We arrived late enough that the usher walked us to our seats (second row!) while Youssou N’dour sang his first song. Of course there were people who were sitting in our seats that the usher had to kick out. I tried to be patient while reminding myself that the notion of reserved seats is totally foreign to Senegalese (and I imagine other West Africans). For an entire song, people remained seated, bouncing and swaying in the confines of their seats. Finally a small group of dancers made their way to the front of the theater and little by little, ndank ndank, people rose to dance. Soon we were dancing shoulder to shoulder and you could feel the union’s wood floor moving underfoot. Up front, among the dancers, the Americans were outnumbered by the Senegalese and Gambians. The West Africans were dressed to the nines, smiling widely, and moving with ease. An eight year old, dressed in a three-piece suit sat atop his fathers shoulders next to me.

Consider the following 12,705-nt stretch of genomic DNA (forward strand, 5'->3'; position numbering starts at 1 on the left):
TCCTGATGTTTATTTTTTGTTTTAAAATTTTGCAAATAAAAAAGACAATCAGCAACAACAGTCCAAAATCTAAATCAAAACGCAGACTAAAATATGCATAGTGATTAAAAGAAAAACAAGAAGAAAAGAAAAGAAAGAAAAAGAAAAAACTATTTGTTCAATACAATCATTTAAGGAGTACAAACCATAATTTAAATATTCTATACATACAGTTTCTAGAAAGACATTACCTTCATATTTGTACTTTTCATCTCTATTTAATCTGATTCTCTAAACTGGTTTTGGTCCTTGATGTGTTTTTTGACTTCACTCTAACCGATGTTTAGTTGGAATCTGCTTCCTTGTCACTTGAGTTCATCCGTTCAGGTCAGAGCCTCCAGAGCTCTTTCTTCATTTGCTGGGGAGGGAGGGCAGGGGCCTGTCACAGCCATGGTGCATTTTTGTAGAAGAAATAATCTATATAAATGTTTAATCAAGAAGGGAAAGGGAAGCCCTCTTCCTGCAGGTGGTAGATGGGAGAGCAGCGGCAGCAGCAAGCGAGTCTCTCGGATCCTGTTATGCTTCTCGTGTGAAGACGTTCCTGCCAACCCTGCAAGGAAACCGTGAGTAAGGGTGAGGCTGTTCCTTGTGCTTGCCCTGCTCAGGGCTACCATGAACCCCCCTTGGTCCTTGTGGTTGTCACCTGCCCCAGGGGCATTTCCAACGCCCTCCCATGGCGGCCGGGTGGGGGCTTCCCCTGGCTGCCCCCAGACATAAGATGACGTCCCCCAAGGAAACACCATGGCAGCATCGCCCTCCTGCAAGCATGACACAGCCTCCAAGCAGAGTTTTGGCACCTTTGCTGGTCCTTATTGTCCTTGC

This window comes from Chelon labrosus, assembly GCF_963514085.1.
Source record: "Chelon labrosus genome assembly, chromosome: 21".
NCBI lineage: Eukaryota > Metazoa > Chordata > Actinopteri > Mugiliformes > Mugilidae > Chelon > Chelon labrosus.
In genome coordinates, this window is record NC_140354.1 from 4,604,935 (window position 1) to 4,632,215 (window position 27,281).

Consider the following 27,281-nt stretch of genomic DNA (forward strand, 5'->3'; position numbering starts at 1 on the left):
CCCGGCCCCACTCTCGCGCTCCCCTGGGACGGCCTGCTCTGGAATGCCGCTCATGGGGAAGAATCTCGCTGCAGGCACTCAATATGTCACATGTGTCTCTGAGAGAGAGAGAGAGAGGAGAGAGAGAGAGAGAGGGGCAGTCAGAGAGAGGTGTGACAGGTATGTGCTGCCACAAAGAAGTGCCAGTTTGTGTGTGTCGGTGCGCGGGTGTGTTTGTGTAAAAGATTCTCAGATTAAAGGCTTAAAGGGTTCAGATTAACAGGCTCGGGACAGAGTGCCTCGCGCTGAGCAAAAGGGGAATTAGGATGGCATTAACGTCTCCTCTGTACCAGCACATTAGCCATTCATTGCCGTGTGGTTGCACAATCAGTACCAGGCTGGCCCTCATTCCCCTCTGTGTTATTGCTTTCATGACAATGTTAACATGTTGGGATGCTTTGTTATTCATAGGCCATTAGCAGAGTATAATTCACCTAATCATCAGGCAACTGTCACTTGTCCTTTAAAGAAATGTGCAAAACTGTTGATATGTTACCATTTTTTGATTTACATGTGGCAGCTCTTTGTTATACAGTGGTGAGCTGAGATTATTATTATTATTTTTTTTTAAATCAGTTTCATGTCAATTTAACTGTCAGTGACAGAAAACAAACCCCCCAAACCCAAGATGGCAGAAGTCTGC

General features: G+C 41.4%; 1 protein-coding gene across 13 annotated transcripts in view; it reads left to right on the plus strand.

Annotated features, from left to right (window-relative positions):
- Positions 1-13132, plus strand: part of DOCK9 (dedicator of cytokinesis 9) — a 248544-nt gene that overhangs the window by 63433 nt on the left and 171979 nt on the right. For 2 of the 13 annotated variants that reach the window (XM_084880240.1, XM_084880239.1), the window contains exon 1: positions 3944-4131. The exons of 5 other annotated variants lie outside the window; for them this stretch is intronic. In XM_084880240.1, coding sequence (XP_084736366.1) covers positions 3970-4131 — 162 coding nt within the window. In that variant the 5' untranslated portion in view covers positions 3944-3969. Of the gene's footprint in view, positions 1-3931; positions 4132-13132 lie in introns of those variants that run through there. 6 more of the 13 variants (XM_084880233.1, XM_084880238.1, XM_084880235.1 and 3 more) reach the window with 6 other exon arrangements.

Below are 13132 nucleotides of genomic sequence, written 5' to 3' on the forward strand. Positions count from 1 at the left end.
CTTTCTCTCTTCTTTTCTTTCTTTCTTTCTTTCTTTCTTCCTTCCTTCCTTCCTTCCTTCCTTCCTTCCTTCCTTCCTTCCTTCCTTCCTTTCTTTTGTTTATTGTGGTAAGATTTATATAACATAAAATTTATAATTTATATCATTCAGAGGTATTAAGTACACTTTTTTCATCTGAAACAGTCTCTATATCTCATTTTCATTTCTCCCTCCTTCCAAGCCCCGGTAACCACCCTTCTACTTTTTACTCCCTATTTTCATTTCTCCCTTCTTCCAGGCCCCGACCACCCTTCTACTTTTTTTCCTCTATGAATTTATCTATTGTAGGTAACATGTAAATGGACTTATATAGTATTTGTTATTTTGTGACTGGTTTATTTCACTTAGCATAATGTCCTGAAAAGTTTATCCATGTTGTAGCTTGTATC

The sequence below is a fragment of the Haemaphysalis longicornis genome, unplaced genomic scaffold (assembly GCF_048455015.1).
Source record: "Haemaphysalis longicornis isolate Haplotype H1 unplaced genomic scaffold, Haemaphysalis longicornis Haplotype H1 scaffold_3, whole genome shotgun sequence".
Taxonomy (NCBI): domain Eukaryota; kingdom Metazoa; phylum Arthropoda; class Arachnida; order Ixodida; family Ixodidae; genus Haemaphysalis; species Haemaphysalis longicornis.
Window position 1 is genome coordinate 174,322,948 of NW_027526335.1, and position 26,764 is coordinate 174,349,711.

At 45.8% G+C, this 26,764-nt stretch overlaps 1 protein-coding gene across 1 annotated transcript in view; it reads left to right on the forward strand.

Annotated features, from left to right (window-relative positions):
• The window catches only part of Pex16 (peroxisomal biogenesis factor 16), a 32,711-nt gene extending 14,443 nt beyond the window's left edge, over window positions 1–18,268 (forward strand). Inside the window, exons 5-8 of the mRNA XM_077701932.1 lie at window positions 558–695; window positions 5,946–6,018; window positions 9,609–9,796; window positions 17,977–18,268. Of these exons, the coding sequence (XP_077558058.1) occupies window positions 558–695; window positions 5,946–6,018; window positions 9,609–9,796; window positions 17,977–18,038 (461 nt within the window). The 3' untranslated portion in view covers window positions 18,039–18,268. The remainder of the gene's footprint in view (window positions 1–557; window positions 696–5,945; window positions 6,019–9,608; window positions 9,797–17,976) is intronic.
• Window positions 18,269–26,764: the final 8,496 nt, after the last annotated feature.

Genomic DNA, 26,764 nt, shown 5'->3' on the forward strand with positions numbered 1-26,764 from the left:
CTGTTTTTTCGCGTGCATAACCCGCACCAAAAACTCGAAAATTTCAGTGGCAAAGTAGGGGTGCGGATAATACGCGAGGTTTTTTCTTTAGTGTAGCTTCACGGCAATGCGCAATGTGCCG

N’dour sang entirely in Wolof and I was reminded what it feels like not to understand something that everyone around me does. He would sing a line and it would elicit a response from the crowd. Next line sung, different response given. All of the Gambians and Senegalese folks around me laughed at his jokes while I stood there with a silly grin on my face. At one point, he sang one of his most popular songs and the Wolof-speaking crowd started singing out loud. To my left, a deep voice belted with reverence, as though we were in church. I looked over and was surprised to see that it was Diene. My heart sank a bit as I realized how good it must feel to be immersed in his own language (well, at least his second language) and, in turn, how tiresome it gets to live and work and speak in English.
I am grateful for the chance to see Youssou N’dour, a world-renowned musician, right here in Madison, WI.